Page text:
Computational models allow researchers to analyze and design complex systems, but development can be a slow process. Leifur Leifsson, associate professor and principal investigator of the Computational Design Lab, uses physics equations to optimize engineered systems for aircraft and space systems as well as microwave systems, nondestructive testing systems and food-water-energy systems.
"I’ve always loved mathematics," Leifsson says. "Taking the mathematical model and converting it into computer code can be really challenging, but I enjoy that challenge. Once you have that implementation, you can use it to analyze really complex systems and understand how they behave."
Leifsson first became interested in advancing fundamental computational methods for surrogate-based modeling and optimization while working on his master’s thesis in his home country of Iceland. His research focused on a company that was developing autonomous underwater vehicles.
"I was fascinated by how I could model the fluid flow of the ocean water around the vehicle," Leifsson says. "The same principles apply to modeling propulsion systems. I began reading about computational modeling in aerospace and decided to pursue a PhD in aerospace engineering."
After earning his PhD from Virginia Tech, Leifsson worked in industry at two startups and Airbus UK before joining the faculty at Reykjavik University. Prior to coming to Purdue in 2021, he was an associate professor of aerospace engineering at Iowa State University.
"One of the first conferences I presented at, Bill Crossley chaired that session," Leifsson says. "I was really nervous but Bill was so helpful and supportive and so I always remembered Purdue and Bill Crossley. Purdue is a highly collaborative environment. The opportunity to engage in cross-disciplinary research with other faculty and teach students at one of the best engineering schools in the country was very exciting.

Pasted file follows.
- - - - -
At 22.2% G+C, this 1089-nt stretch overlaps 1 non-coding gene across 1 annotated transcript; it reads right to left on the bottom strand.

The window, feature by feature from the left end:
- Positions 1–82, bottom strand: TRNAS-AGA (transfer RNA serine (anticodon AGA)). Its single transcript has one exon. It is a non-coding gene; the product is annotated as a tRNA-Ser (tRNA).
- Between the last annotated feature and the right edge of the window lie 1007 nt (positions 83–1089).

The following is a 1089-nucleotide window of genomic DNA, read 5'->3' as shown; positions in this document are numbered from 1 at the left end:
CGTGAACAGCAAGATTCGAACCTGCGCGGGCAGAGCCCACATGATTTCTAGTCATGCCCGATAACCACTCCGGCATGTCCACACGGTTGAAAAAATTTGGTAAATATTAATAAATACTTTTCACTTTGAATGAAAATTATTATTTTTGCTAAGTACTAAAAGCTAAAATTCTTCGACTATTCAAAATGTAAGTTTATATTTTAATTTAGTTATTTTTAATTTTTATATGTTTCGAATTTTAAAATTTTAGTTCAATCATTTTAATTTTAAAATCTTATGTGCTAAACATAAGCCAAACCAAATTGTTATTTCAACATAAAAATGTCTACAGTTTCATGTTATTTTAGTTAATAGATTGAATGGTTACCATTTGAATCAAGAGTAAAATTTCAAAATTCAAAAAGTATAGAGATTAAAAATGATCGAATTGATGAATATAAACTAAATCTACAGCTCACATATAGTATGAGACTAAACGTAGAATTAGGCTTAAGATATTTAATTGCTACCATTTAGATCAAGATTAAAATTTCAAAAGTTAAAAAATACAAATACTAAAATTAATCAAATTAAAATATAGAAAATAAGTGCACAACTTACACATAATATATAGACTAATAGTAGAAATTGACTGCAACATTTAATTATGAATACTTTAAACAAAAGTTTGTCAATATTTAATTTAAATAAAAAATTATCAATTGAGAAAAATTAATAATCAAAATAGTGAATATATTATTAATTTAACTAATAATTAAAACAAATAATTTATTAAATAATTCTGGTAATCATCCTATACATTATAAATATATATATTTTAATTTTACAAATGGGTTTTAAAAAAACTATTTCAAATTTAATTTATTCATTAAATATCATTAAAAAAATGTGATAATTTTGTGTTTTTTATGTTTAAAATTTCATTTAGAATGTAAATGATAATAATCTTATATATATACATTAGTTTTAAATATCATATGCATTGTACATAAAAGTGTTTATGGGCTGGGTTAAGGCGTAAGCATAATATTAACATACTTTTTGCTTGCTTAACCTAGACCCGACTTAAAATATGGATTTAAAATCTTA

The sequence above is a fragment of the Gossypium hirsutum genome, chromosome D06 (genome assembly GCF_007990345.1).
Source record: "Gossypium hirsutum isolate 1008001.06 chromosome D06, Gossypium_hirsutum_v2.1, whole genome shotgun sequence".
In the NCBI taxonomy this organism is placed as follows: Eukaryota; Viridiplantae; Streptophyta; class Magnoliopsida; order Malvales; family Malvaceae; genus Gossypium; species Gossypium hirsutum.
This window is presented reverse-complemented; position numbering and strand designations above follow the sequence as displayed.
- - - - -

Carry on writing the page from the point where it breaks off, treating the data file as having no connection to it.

"My research is very collaborative in nature because I’m modeling systems that involve various disciplines. My role is to integrate the effects of these different disciplines which allows me to collaborate with a variety of people, such as one person who focuses on structures and another who focuses on aerodynamics."
With the integrated data, Leifsson can create surrogate models, which are simplified approximations of more complex models. The same methods and techniques used to model an aircraft can be applied to food-water-energy systems. One such project involves an analysis of the nitrogen loads in the Mississippi River basin resulting from high yield agriculture in Iowa. The surplus nitrogen is carried to the Gulf of Mexico, resulting in the generation of a hypoxic zone — an area of low oxygen that can kill fish and marine life near the bottom of the sea — that has a detrimental impact on the environment.
"Much of the nitrogen in the soil comes from the application of fertilizer," Leifsson says. "The water flowing through the state creates an interconnected system. By modeling the plants, energy and flow of water, we can predict how different levels of nitrogen used in Iowa will affect the Gulf of Mexico depending on situational variables such as weather."
Using data to predict outcomes satisfies Leifsson’s constant drive for curiosity, a trait he strives to inspire in his students.
"Each student is different and has different interests," he says. "I try to inspire curiosity and encourage them to derive questions because if I’m just telling them what to do, they won’t be as engaged. Students need to learn to be autonomous in conducting their own research. It will make them stronger researchers and better engineers in the future."